Everything from 41 members of the Dallas Symphony Orchestra blowing tunes to the Mavs Drumline serenading Nowitzki, Wednesday night’s 50-minute star-studded event was packed with several marches down memory lane for one of the greatest players the NBA has ever known.
Even NBA commissioner Adam Silver couldn’t help but praise owner Mark Cuban before Nowitzki’s No. 41 jersey was ceremoniously raised to the rafters.
“Mark Cuban, you guys know how to do jersey retirements here in Dallas and in Texas,” Silver said. “I’ve been to a bunch of these, and I’ve never seen one like this.”
Nowitzki joins Brad Davis, Rolando Blackman and Derek Harper as the only players in the history of the Mavs to have their jersey retired. And during his speech, Nowitzki paid homage to the trio.
“At some point or another, all three of them were mentors of mine and they put basketball on the map here in the 80s,” he said. “They’re great role models for our organization and what this organization stands for.
“So it’s an honor to call you guys friends and mentors, and it’s an honor to be amongst you guys.”
Well wishers from Los Angeles Dodgers pitcher Clayton Kershaw, Dallas Cowboys receivers CeeDee Lamb and Amari Cooper, Cowboys executive vice-president and chief brand officer Charlotte Jones and her mother, Gene Jones, came to AAC to help honor Nowitzki. So too did many of Nowitzki’s former teammates, including Chandler Parsons, Michael Finley and Devin Harris.
In addition, video tributes from Steve Nash, former Mavs coaches Rick Carlisle and Avery Johnson, Orlando Magic coach Jamahl Mosley, Jason Terry, Golden State Warriors coach Steve Kerr and some of his players – Stephen Curry, Klay Thompson, Draymond Green and Andre Iguodala — were shown on the Jumbotron.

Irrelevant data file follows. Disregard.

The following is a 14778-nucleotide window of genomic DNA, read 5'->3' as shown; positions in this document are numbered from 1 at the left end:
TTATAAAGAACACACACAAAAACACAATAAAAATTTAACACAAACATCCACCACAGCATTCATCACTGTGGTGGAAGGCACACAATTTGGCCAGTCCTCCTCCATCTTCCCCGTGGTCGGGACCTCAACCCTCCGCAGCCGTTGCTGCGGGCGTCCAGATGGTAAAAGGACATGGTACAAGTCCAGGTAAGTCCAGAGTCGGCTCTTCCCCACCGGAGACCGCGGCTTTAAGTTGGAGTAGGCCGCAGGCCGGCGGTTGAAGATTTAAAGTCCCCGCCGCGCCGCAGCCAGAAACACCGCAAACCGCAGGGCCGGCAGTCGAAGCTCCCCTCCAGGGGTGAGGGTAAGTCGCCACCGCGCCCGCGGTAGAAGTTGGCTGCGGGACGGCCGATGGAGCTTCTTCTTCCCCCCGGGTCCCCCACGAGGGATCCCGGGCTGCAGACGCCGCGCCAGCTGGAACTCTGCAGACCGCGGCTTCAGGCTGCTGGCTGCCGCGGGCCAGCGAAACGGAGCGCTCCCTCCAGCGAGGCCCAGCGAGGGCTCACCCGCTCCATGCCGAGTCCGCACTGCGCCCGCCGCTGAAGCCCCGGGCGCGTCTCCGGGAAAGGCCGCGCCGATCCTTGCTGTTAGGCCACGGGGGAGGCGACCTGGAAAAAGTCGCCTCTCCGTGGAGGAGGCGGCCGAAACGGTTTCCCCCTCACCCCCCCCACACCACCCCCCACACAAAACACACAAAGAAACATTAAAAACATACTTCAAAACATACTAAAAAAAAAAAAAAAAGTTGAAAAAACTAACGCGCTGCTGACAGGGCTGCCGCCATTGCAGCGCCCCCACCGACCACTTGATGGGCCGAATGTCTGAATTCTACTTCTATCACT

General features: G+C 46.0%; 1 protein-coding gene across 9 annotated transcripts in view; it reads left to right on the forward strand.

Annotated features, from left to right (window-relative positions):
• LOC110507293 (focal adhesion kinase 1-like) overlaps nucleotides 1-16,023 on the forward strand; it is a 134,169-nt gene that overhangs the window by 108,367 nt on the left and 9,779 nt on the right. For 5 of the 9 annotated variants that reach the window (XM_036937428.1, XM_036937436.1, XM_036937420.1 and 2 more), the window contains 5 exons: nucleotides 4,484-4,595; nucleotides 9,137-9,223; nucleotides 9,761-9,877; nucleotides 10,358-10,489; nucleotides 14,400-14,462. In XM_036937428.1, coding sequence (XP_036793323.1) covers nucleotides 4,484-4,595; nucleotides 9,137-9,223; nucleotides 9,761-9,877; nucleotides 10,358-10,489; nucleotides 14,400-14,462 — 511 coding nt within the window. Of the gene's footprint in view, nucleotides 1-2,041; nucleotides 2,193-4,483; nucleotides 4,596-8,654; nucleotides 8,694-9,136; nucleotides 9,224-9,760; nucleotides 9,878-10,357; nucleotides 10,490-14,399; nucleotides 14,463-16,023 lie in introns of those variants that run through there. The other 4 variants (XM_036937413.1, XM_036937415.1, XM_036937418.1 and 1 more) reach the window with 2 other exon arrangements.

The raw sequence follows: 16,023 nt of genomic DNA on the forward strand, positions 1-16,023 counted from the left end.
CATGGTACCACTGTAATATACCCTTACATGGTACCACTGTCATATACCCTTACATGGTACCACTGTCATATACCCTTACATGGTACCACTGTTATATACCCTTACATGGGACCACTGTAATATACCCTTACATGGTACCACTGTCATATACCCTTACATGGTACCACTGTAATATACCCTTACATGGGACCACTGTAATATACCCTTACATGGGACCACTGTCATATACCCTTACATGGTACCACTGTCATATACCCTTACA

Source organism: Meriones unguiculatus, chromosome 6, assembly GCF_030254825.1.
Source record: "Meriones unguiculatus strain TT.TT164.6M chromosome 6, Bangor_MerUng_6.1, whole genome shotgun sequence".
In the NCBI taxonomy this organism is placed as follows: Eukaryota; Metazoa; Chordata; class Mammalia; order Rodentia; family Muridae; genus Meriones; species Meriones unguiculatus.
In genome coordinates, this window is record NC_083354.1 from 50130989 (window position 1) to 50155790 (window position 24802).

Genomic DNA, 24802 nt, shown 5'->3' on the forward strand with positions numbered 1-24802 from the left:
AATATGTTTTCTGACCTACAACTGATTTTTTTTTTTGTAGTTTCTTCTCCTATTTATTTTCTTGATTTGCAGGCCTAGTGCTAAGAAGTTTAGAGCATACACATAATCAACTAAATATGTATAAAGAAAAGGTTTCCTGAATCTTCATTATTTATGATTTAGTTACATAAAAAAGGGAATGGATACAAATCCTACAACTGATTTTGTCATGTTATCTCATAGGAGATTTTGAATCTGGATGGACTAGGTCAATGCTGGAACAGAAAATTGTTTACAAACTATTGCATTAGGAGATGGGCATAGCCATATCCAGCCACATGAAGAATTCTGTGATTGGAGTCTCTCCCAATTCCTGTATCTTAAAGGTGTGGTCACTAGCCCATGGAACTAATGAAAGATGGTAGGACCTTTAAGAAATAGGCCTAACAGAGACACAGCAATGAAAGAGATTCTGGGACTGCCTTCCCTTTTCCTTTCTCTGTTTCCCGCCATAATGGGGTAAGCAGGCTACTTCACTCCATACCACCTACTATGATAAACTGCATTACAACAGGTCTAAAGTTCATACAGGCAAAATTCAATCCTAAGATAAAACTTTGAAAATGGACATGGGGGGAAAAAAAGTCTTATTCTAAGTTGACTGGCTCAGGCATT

Nowitzki talked about being selected ninth overall in the 1998 NBA Draft out of Germany, but having Mavs executives Don and Donnie Nelson and then Mavs owner Ross Perot Jr. come to his home to convince him that playing for the Mavs would be advantageous for his future.
“I was just drafted and I wasn’t sure that I was coming to the US,” Nowitzki said. “I wasn’t sure if I was ready (for the NBA). Immediately when (Don and Donnie Nelson) heard this, they both got on the plane with the owner at the time, Ross Perot Jr., and came to my hometown in Wurzburg and met my family and met Holger (Geschwindner), and wanted to see my roots, and that meant a lot to me.
“That showed me that they came all this way and they wanted me very badly.”
Nowitzki thanked his many teammates, coaches, assistant coaches, parents, wife and kids. He also thanked his father-in-law, who flew in from Sweden for this festive occasion.
Nowitzki told his father-in-law: “What I appreciate most about you is your daughter.”
That drew laughter from the crowd, who hung around after the Mavs blasted the highly-regarded Warriors, 99-82. Then again, dry humor, humbleness and an unassuming personality have always been Nowitzki’s strengths. He never took himself too seriously.
“I always tried to respect everybody, have fun with everybody, not see myself as a bigger part of the puzzle,” Nowitzki said. “I always tried to make everybody feel comfortable.
“That was my style of leadership. Always joking around with everybody.”
And as if on cue, Nowitzki poked fun at Geschwindner, who is his long-time coach and mentor from Germany.
“This next guy taught me a lot on an off the floor, and he also taught me that the first impression is not always the right one, because when I first met him I thought he was a weirdo,” Nowitzki said amidst laughter. “He’s a great teacher and he had super unique training methods. Whether he had me going through the gym in frog leaps or doing hand stands or dribbling the ball with somebody playing the saxophone, it was nuts.
“But we had a blast and we ended up having a great relationship. We traveled the world together, but what I appreciate most about the guy is that he was a great mentor and he was always there when I needed him. Holger, I know you don’t love the limelight, even though you’ve got a nice suit on today. He’s a very shy and modest guy, but this is as much about you as it is about me, so thanks for everything you’ve done for me.”